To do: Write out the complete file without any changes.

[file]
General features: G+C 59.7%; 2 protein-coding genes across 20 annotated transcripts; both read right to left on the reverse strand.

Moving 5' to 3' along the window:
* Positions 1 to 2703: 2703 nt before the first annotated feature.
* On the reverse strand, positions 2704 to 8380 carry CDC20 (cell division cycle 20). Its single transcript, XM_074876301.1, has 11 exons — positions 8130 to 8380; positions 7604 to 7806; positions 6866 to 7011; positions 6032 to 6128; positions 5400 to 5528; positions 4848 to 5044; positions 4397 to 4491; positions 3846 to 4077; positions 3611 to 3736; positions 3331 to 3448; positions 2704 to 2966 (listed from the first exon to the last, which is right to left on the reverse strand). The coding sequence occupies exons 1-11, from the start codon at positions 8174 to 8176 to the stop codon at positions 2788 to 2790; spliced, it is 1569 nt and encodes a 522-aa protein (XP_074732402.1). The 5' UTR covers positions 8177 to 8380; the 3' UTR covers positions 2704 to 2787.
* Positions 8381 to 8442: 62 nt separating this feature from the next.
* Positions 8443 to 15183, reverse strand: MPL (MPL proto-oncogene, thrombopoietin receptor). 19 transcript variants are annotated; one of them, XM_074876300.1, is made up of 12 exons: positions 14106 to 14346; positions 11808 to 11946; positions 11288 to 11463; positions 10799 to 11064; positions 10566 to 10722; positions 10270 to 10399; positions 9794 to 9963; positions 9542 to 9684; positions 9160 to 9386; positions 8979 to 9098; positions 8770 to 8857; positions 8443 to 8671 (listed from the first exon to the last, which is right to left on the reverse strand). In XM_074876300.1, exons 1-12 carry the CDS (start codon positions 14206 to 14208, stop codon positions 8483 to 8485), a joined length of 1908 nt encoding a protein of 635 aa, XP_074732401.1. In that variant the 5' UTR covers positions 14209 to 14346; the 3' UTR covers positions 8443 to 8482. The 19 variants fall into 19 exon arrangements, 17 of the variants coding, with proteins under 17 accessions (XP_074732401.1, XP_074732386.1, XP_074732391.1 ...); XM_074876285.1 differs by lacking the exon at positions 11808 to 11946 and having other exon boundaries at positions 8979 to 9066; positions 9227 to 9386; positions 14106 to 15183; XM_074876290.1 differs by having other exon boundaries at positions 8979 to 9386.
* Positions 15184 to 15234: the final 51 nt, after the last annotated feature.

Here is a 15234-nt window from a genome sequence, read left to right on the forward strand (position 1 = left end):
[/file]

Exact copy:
General features: G+C 59.7%; 2 protein-coding genes across 20 annotated transcripts; both read right to left on the reverse strand.

Moving 5' to 3' along the window:
* Positions 1 to 2703: 2703 nt before the first annotated feature.
* On the reverse strand, positions 2704 to 8380 carry CDC20 (cell division cycle 20). Its single transcript, XM_074876301.1, has 11 exons — positions 8130 to 8380; positions 7604 to 7806; positions 6866 to 7011; positions 6032 to 6128; positions 5400 to 5528; positions 4848 to 5044; positions 4397 to 4491; positions 3846 to 4077; positions 3611 to 3736; positions 3331 to 3448; positions 2704 to 2966 (listed from the first exon to the last, which is right to left on the reverse strand). The coding sequence occupies exons 1-11, from the start codon at positions 8174 to 8176 to the stop codon at positions 2788 to 2790; spliced, it is 1569 nt and encodes a 522-aa protein (XP_074732402.1). The 5' UTR covers positions 8177 to 8380; the 3' UTR covers positions 2704 to 2787.
* Positions 8381 to 8442: 62 nt separating this feature from the next.
* Positions 8443 to 15183, reverse strand: MPL (MPL proto-oncogene, thrombopoietin receptor). 19 transcript variants are annotated; one of them, XM_074876300.1, is made up of 12 exons: positions 14106 to 14346; positions 11808 to 11946; positions 11288 to 11463; positions 10799 to 11064; positions 10566 to 10722; positions 10270 to 10399; positions 9794 to 9963; positions 9542 to 9684; positions 9160 to 9386; positions 8979 to 9098; positions 8770 to 8857; positions 8443 to 8671 (listed from the first exon to the last, which is right to left on the reverse strand). In XM_074876300.1, exons 1-12 carry the CDS (start codon positions 14206 to 14208, stop codon positions 8483 to 8485), a joined length of 1908 nt encoding a protein of 635 aa, XP_074732401.1. In that variant the 5' UTR covers positions 14209 to 14346; the 3' UTR covers positions 8443 to 8482. The 19 variants fall into 19 exon arrangements, 17 of the variants coding, with proteins under 17 accessions (XP_074732401.1, XP_074732386.1, XP_074732391.1 ...); XM_074876285.1 differs by lacking the exon at positions 11808 to 11946 and having other exon boundaries at positions 8979 to 9066; positions 9227 to 9386; positions 14106 to 15183; XM_074876290.1 differs by having other exon boundaries at positions 8979 to 9386.
* Positions 15184 to 15234: the final 51 nt, after the last annotated feature.

Here is a 15234-nt window from a genome sequence, read left to right on the forward strand (position 1 = left end):